Phuket 'Sandbox' to draw 600,000
B15bn touted for first 3 months
The Phuket reopening planned for July 1 is expected to draw more than 600,000 foreign and local tourists to the resort island and generate a cash flow of about 15 billion baht in the next three months, tourist authorities say.
Phuket governor Narong Woonciew said on Saturday the Tourism Authority of Thailand (TAT) predicted about 129,000 foreign tourist arrivals and 500,000 Thais will visit Phuket between July and September.
The Phuket plan will kick-start the government's hopes to reopen the country in 120 days, or in October.
From July 1, Phuket will waive quarantine requirements for foreign tourists who have been fully vaccinated against Covid-19 under the "Phuket Tourism Sandbox" model.
Youth join Covid relief effort: Volunteers pack instant noodles and other dry food to be distributed to elderly people affected by Covid-19. The Thai Red Cross Society is recruiting youth volunteers to help with its activities which will continue until June 26. (Photo: Wichan Charoenkiatpakul)
The model is being touted as a model for the reopening of the tourism industry.
However, as a precaution, tourists will have to remain on the island for 14 days before they are allowed to travel to other destinations in the country.
Mr Narong said that all parties are speeding up preparations to ensure the reopening proceeds smoothly as planned.
"We want to see a smooth reopening," Mr Narong said.
"Our main goal is to be able to revive the local economy and prevent the spread of the pandemic at the same time. We hope we can show people in Phuket and in other parts of the country what benefit they will gain from the reopening."
He stressed that strict disease control measures must remain in place so that the province would not be put in a lockdown again.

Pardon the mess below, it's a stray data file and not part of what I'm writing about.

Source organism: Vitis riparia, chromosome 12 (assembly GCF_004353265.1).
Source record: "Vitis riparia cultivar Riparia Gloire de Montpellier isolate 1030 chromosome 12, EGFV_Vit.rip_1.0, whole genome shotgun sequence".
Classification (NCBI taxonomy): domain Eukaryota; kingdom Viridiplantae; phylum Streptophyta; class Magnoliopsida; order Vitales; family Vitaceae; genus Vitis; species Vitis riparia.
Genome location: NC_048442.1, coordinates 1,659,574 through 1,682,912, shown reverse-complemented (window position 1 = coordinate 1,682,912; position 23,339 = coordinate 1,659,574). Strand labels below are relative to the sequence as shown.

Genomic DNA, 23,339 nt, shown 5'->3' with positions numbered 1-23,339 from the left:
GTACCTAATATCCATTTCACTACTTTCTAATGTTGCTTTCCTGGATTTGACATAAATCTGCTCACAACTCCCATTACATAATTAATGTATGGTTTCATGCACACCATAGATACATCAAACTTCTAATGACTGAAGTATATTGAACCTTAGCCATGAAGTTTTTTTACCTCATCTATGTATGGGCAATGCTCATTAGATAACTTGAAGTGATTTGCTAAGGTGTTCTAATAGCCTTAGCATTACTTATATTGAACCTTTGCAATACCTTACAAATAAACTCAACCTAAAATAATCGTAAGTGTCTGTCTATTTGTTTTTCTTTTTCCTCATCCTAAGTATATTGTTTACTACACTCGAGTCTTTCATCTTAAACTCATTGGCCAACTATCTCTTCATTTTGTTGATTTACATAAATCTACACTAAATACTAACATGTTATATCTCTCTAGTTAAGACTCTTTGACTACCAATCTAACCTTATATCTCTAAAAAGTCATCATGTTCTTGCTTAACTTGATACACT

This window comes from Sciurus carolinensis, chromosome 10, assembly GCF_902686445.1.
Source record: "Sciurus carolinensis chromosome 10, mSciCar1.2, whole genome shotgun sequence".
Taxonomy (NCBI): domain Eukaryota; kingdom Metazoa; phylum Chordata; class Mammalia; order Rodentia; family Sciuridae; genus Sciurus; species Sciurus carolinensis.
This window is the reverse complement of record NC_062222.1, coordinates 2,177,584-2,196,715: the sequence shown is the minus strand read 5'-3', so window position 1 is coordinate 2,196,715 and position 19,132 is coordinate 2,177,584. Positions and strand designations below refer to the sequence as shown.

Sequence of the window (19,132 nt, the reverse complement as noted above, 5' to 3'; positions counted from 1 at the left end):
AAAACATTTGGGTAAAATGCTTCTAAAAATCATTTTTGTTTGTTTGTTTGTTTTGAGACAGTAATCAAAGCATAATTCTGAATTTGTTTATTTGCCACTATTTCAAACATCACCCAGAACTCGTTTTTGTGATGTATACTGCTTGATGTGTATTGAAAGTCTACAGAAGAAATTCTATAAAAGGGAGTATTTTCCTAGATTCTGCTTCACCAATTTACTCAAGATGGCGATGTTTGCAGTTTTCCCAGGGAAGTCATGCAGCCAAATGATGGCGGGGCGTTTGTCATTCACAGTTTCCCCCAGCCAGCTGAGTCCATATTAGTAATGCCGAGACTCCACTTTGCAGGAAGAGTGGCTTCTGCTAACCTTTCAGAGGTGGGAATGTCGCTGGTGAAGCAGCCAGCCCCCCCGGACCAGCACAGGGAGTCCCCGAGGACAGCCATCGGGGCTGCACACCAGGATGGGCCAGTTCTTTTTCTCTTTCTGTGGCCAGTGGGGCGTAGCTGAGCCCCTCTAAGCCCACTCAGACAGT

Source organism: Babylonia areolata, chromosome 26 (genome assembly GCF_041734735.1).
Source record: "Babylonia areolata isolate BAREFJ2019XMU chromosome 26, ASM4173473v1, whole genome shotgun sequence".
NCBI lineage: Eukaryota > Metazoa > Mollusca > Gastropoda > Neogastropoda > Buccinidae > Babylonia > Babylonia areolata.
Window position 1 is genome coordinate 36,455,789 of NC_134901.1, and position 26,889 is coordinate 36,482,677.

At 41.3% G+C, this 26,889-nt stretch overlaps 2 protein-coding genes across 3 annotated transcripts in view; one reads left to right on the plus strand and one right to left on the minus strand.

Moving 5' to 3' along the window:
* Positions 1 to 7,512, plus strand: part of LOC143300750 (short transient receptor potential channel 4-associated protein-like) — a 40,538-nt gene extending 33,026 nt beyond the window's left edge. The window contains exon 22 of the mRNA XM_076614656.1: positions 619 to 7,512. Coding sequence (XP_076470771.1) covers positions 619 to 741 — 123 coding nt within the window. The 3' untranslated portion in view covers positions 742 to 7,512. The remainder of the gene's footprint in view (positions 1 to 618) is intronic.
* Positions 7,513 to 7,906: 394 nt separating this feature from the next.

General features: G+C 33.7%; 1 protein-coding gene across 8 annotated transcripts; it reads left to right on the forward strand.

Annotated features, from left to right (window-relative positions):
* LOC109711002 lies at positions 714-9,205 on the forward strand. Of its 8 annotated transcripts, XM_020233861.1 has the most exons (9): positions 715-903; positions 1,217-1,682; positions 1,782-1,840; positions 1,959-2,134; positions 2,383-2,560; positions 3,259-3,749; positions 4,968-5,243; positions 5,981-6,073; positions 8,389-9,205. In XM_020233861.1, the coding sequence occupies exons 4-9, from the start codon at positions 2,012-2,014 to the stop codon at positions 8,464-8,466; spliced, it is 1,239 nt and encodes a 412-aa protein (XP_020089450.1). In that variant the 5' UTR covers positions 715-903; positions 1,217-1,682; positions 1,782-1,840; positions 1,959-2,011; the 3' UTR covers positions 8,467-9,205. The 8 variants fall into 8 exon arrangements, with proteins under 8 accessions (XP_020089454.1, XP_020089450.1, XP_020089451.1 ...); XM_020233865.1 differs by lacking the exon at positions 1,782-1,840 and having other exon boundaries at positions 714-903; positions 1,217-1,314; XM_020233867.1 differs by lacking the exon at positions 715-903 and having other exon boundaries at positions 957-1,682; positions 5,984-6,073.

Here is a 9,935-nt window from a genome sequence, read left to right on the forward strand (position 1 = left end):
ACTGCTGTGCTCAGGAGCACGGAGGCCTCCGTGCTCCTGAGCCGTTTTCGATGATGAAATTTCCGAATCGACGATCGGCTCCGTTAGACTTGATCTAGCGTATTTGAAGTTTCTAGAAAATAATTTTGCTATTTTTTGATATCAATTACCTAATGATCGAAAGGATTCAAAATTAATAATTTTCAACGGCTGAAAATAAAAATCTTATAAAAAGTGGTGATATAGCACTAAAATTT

Under the Phuket Sandbox model, foreign arrivals must come from countries where the Covid-19 situation is under control or the number of infections is moderate or low.
They should also have had both vaccine doses at least 14 days before travelling to Thailand and the vaccine they received must be authorised by the World Health Organization.
They should also have a Covid-free certificate issued within 72 hours of arriving in the country,
A Covid-19 check will be done on their day of arrival, followed by further tests on days six and 12. They must also stay and travel inside Phuket for two weeks and only then can travel elsewhere in the country, provided all their Covid tests produce negative results.
Nanthasiri Ronsiri, director of the TAT's Phuket office, said five airlines will fly foreign tourists, mostly from Europe, to Phuket on July 1.
They are Qatar Airways, Singapore Airlines, Israel Airlines, Etihad Airways, and Emirates Airlines.
As for the readiness of hotels, restaurants and other businesses, the TAT has arranged hotels which have Safety and Health Administration (SHA) Plus hygiene standards certifications.
As of Thursday, 350,871, about 75% of Phuket's target population of 466,587, had been injected with a first shot of a Covid-19 vaccine, while 193,042 had received their second shot, Chalermpong Sukhonthapol, director of Vachira Phuket Hospital, said.
Efforts are under way to speed up the second shots to create herd immunity in time for the July 1 reopening, Dr Chalermpol said.
Thanakorn Wangboonkongchana, a secretary to the PM's Office Minister and spokesman for the Centre for Economic Situation Administration, wrote on Facebook that he visited Phuket and had a chance to speak to local vendors, hotel employees and airport staff.
"They said they were ready to welcome back tourists on July 1," he posted. "They were excited and pledged full cooperation."
Mr Thanakorn said the Phuket Tourism Sandbox plan is expected to draw more than 129,000 foreign tourists and generate a cash flow of about 15 billion baht between July and September.
If it proves to be a success, the Phuket reopening will serve as a model for other tourist provinces to follow, he posted.
He added all parties were working to prepare for the Phuket reopening.